Our Father who art in Heaven…

When Louise and I held our four children for the very first time as new born babies, I remember so well the feeling of a deep rush of overwhelming love, a bursting pride in their perfect tiny forms, and a profound, humbling sense of wonder at the miracle in my arms.

And I remember thinking, “If I feel like this, how much love must God as a Father feel about the world, and about me?”

One of the unique things about Christian faith, in comparison with all other religions and philosophies, is that Christianity invites us into a personal relationship with God. When you put your whole trust in Jesus Christ and His saving power you become ‘born again’ spiritually, and as an analogy, this is like what happened to all of us when we were born as babies: We emerged blinking and breathing in a whole new reality, and then we began to discover our identities as we grew up and learned how to make our way in the world. When we are born again spiritually and become Christians, as we grow we begin to discover that God is our Heavenly Father and our identity is as His children.

How do we know what our Heavenly Father is like?

If you think about the life of Jesus and what we discover about Him in the gospels in the bible, we find that Jesus, the Son of God, became a human being to reveal to us the true nature and character of God.
At the end of the traditional carol service reading from John’s gospel, we read: “No one has ever seen God. It is God the Son who is from the Father’s heart who has come to make Him known” (John 1:18). When Jesus taught, and performed miraculous signs, and constantly confounded earthly wisdom – and when He died and rose from the dead – He was revealing to the world the true heart and identity of God. Jesus said, “Whoever has seen me has seen the Father” (John 14:9), and this simply means, ‘none of us can see God because He is invisible, but if you observe me (Jesus), what I do and who I am – this is what God the Father is like’.

Jesus showed us a true likeness of what God as Father is like – and when Jesus died and was resurrected He opened the way for every human being to come to know God just as He did, in a personal and close way as a Father in Heaven.

What does this mean, and what difference does this make?

Most of us are aware that our personalities are primarily shaped by our background and upbringing, for good or ill. When we bring a word like ‘Father’ into our vocabulary about God, immediately and subconsciously we relate that to our own childhood experiences of our human fathers, again, for good or ill. When any of us innately think of God, I am not sure that as British people, we naturally and automatically think of God as extravagantly loving, richly merciful, full of joy and laughter, who simply desires to be with us in all things!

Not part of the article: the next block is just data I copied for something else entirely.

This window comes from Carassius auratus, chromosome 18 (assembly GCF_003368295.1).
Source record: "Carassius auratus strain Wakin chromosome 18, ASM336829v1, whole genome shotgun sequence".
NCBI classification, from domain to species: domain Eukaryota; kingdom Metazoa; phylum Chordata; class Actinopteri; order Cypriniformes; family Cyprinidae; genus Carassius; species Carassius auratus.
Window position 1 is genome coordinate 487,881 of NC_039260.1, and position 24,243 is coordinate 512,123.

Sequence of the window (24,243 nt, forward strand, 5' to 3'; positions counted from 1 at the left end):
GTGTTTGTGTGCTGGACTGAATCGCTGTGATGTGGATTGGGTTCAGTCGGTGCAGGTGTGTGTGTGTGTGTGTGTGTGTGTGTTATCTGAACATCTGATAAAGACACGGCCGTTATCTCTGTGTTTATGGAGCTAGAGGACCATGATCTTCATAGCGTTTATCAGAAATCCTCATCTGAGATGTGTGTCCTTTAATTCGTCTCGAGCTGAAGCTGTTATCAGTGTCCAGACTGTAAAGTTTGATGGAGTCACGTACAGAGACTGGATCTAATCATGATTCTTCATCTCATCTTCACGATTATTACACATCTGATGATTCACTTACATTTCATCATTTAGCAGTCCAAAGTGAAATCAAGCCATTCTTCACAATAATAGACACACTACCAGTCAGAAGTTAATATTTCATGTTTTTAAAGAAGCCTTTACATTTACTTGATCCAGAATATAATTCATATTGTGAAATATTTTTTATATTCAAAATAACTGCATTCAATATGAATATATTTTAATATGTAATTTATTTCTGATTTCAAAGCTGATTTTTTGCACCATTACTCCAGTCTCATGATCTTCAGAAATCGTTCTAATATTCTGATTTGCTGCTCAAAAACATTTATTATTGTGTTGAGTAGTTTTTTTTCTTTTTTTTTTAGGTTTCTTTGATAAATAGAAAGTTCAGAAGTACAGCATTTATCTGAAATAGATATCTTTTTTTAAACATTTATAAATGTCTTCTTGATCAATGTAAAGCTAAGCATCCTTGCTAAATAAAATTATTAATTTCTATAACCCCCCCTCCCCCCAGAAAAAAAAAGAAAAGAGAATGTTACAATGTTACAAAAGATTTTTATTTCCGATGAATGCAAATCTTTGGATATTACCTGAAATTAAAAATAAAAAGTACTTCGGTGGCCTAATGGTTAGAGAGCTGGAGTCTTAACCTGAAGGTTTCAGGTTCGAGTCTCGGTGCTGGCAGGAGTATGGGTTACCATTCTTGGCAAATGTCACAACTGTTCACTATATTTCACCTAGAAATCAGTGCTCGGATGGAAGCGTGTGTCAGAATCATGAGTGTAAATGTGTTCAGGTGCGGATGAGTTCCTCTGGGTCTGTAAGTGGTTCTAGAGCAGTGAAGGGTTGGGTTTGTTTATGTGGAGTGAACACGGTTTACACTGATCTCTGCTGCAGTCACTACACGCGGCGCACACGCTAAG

Yet in the most powerful portrayal of God as Father that Jesus gives, this is what we discover: In Luke’s gospel, chapter 15, Jesus tells of a Father with two sons. The younger son was a ‘thrill seeker’, who turned his back on the family home, demanded his share of inheritance and left in search of ‘wild living’. The elder son was a ‘do-gooder’ who stayed faithfully at home, working hard on the family business in his father’s fields. The younger son squandered everything, finally coming to his senses when he found himself with nothing. He decided to return home and to beg his father to allow him to live as one of his servants. As he neared the family home, his father ran to him, smothering his son’s apologies with a gracious forgiving embrace, instantly restoring his relationship and sonship, and then threw the biggest party in celebration! The elder ‘do-gooder’ however was outraged at the father’s forgiveness and when he heard the party kicking off, refused to come in from the fields. He became bitter towards his father accusing him that ‘all those years slaving away’ had been unrewarded and unrecognised. The father pleads with his elder son to return, gently affirming his constant love through the years and desire to simply be close with his son. Jesus’ story ends and we are left wondering how the elder son got to the place that he felt he had to earn his father’s love through slavish hard work…

The power of the story Jesus tells is found in how the identity and nature of God as Father is revealed: Our Heavenly Father is full of love and light and able to forgive instantly the grossest rebellion (younger son). Our Heavenly Father is joyful and peaceable and desires to know us simply as ourselves and to be with us in every moment of our lives. Hard work cannot earn His love and acceptance (elder son) because we already have His love and acceptance – what He wants is to connect with our hearts.

For me personally, I have had to learn how to rethink how I relate to God as Father; and as I have discovered Him more deeply, I have been changed. In the parts of my heart where I seek satisfaction from earthly things, I have been finding deeper healing and peace by being with my Heavenly Father. My eyes are being opened to the wondrous depths of His kindness, mercy and rich, extravagant love for me that is releasing the parts of me that feel unworthy of Him and try to earn His approval through hard and faithful work.

In the churches, we are discovering what it really means to pray: “Our Father, who art in Heaven…”

As I have discovered more fully our Heavenly Father, I feel like I have come home.

James di Castiglione is Rector of the Parish of Chanctonbury, serving the villages of Ashington, Washington and Wiston. He is married to Lou and they live in Ashington with their four children.